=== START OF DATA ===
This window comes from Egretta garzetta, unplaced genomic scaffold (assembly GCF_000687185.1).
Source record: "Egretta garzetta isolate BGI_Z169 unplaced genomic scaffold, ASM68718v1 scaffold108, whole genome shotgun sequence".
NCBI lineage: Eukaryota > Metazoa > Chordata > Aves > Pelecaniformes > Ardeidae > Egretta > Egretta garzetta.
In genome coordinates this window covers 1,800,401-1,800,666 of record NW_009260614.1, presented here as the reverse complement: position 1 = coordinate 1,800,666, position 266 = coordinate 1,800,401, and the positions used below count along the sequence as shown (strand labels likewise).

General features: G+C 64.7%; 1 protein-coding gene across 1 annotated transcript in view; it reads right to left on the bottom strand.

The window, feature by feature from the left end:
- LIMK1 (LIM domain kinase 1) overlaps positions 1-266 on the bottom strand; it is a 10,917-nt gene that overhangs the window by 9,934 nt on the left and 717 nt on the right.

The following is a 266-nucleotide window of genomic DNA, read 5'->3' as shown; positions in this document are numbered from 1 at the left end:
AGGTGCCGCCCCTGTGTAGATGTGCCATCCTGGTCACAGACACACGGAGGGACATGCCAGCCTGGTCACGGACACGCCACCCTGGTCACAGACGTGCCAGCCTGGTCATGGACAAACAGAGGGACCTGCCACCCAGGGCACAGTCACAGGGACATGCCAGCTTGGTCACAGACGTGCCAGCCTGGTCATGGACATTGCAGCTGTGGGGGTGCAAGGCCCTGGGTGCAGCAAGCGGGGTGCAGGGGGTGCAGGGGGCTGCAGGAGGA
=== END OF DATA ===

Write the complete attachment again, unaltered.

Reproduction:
This window comes from Egretta garzetta, unplaced genomic scaffold (assembly GCF_000687185.1).
Source record: "Egretta garzetta isolate BGI_Z169 unplaced genomic scaffold, ASM68718v1 scaffold108, whole genome shotgun sequence".
NCBI lineage: Eukaryota > Metazoa > Chordata > Aves > Pelecaniformes > Ardeidae > Egretta > Egretta garzetta.
In genome coordinates this window covers 1,800,401-1,800,666 of record NW_009260614.1, presented here as the reverse complement: position 1 = coordinate 1,800,666, position 266 = coordinate 1,800,401, and the positions used below count along the sequence as shown (strand labels likewise).

General features: G+C 64.7%; 1 protein-coding gene across 1 annotated transcript in view; it reads right to left on the bottom strand.

The window, feature by feature from the left end:
- LIMK1 (LIM domain kinase 1) overlaps positions 1-266 on the bottom strand; it is a 10,917-nt gene that overhangs the window by 9,934 nt on the left and 717 nt on the right.

The following is a 266-nucleotide window of genomic DNA, read 5'->3' as shown; positions in this document are numbered from 1 at the left end:
AGGTGCCGCCCCTGTGTAGATGTGCCATCCTGGTCACAGACACACGGAGGGACATGCCAGCCTGGTCACGGACACGCCACCCTGGTCACAGACGTGCCAGCCTGGTCATGGACAAACAGAGGGACCTGCCACCCAGGGCACAGTCACAGGGACATGCCAGCTTGGTCACAGACGTGCCAGCCTGGTCATGGACATTGCAGCTGTGGGGGTGCAAGGCCCTGGGTGCAGCAAGCGGGGTGCAGGGGGTGCAGGGGGCTGCAGGAGGA